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      'If you ask a poet," What good is it? I mean, what earthly good is it?" you may get an answer like Marianne Moore's "I, too, dislike it," or W.H. Auden's "Poetry makes nothing happen." The modern poet is not likely to make grandiose claims for his craft. And we shall try not to betray that honest and tough-minded attitude. Poetry is essentially a game, with artificial rules, and it takes two- a writer and a reader- to play it. If the reader is reluctant, the game will not work...'

                                                                                                                        - Nancy R. Comley, in 'Elements of Poetry', in Elements of Literature (Oxford:OUP,1982)


        Poetry as a game: hardly the romantic and lofty vision of verse that many associate with verse. Yet I do not  undermine the power of verse. I just think that the 'artifice' behind a poem is as attractive as its evocative imagery, haunting themes and lilting diction. The observation of a poet's craft makes poetry reading so enjoyable for me.
        Perhaps that is why I enjoy writing, although I seem to have more periods of inspirational drought than poetic fecundity. Of course, I shall have no arrogant self dillusionment of my ability, although I try and experiment just for the fun of it. 

        Here, I would like to share with the world my little attempts at poetry. Whether it is an impulse of the egotistical self I do not know, but I thought that since this webpage was made so that people can get to know me better, spilling my literary guts out for scrutiny is a good way to do it.


My first 'proper' foray into poetry writing was sparked off by a lovely little gift from a girl in school; a brown booklet of recycled paper wrapped in those coloured tissue wrappers which are getting more popular in stationery shops. On the paper, she scrawled Shelley's 'The Sensitive Plant'. With that I resolved to pen my 'best' thoughts into those brown pages. So, at least now, 4 years later, it is still very clean, very neat, very empty. The first piece of verse well reflects my inclinations towards nature and its related themes and subjects. Some might call regular rhyme and versification antiquated, but I don't really care :-).

THE LEAF

On the 27th of June 1995, I woke up feeling very bright and fresh and very aware of the golden morning that was outside the window. Perhaps that was the closest I got to a sudden moment of inspiration, because suddenly I was full of words and jumped out of bed, pulled out the booklet, and wrote steadily, with little pauses, a descriptive ode to the morning. It is, of course, most trite and derivative, but it is a perfect example of how writing with little consideration and contemplation can turn out. Nevertheless, even as I deride it (to save my face perhaps), it is a fond memory, that morning, because no other such mornings have come my way so far.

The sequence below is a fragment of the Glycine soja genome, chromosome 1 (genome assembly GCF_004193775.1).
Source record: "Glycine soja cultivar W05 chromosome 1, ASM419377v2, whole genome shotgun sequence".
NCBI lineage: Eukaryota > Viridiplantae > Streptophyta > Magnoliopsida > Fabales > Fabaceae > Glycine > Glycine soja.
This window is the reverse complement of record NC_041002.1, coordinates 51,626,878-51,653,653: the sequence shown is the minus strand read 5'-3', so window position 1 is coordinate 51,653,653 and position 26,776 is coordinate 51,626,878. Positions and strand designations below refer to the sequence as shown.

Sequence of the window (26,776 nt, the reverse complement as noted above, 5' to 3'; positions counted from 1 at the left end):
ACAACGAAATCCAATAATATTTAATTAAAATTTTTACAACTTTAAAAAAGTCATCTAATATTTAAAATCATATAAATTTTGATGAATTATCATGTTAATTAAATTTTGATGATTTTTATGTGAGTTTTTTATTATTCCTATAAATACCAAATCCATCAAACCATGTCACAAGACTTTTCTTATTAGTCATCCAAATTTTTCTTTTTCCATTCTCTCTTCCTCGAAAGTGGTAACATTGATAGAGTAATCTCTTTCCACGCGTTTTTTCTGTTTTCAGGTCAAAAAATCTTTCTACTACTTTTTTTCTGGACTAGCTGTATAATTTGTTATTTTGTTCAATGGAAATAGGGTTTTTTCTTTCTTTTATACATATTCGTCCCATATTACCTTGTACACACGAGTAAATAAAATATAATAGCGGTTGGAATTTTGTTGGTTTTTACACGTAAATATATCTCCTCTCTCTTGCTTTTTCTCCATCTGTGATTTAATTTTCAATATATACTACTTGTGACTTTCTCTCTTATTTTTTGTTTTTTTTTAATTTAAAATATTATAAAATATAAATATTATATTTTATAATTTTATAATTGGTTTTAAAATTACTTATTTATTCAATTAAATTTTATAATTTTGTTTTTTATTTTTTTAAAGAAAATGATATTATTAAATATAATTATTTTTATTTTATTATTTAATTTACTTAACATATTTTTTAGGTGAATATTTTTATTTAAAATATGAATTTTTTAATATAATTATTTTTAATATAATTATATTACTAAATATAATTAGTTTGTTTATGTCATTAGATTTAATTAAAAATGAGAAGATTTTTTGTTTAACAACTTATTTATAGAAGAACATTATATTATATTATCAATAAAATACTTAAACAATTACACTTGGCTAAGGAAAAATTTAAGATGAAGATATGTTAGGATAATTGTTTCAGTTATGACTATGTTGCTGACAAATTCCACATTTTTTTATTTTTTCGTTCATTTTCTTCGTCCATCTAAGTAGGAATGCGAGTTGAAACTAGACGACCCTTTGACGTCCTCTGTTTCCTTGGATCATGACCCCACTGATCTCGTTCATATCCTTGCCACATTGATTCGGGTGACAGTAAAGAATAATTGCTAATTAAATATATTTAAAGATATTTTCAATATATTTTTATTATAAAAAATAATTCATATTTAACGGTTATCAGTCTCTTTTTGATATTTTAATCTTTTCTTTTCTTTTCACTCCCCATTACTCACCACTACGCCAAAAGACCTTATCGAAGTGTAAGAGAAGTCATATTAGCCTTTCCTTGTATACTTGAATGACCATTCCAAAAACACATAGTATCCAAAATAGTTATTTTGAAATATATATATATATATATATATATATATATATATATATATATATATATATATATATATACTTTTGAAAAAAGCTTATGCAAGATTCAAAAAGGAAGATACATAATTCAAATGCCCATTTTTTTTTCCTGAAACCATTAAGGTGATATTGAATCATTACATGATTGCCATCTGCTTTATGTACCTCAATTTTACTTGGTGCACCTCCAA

UNTITLED (ODE TO THE MORNING?)

Here is a little favourite of the time, 4th of May 1997, because it was written while I was in the army; surely the locale couldn't have been conducive!

'IN THE DARKNESS I SEE A SPARK'

About the rain, and its effects on one who craves it.

THE BIG RAIN

I was getting rather fond of this poetic form; it became instinctive to restrict myself to fourteen lines (For what? I wonder now). I had to check myself, of course, and question if the use of the form was justified. This poem is rather indulgent; as was typical of that period, it is more concerned with the sensual expression of an event, an experience.

MARCH 1998

This was for a friend; actually it was mostly for myself, to vocalise my guilt and perhaps to find release in working it out.

Its Amazing This Self of Yours (August 1999)

Something that came up while I was in the university library computer terminal. A discomfitting thought.

DEAR JANE_23 (March 2000)

Grey Morning (June 2000)
 

Outpourings after a strange afternoon tea that died a sudden death.

Thoughts of a Naive Man (March 2004)
 



A foray into something different.

BLINKING (September 1999)


BLACK WOOD (August 1999)
 
 



 Religious poetry has always figured in my writings; I would like to believe that I  write them as offerings to Him. If anything, I hope they reflect my spiritual attitudes and feelings of each period of my life.

An early attempt that betrays my 'antiquated' influences. Some may call it pretentious if they like.

METEOROLOGY (1995)
 

Written over a sermon; not a good thing to do.


 FALL  (October 1999)


  Something lost for awhile; recently found.


 YOU HAVE...  {? 2000}
 

A Cross Stick (2000)
 


The creative process has always been foremost in my mind regarding all forms of art. The observation of my output has yielded many insights about myself. Sadly, frustration and struggle is the most common reaction to the writing process. And so I seek paradoxical hope in negating dryness by writing about it!

BY CANDLELIGHT (August 1999)

STUCK (April 2000)

STONE (April 2000)


A more recent return to my pastoral roots which is really no return at all; I have left Ferngully somewhat.

I AM NOT A FLOWER (September 1999)

SONG (November 1999)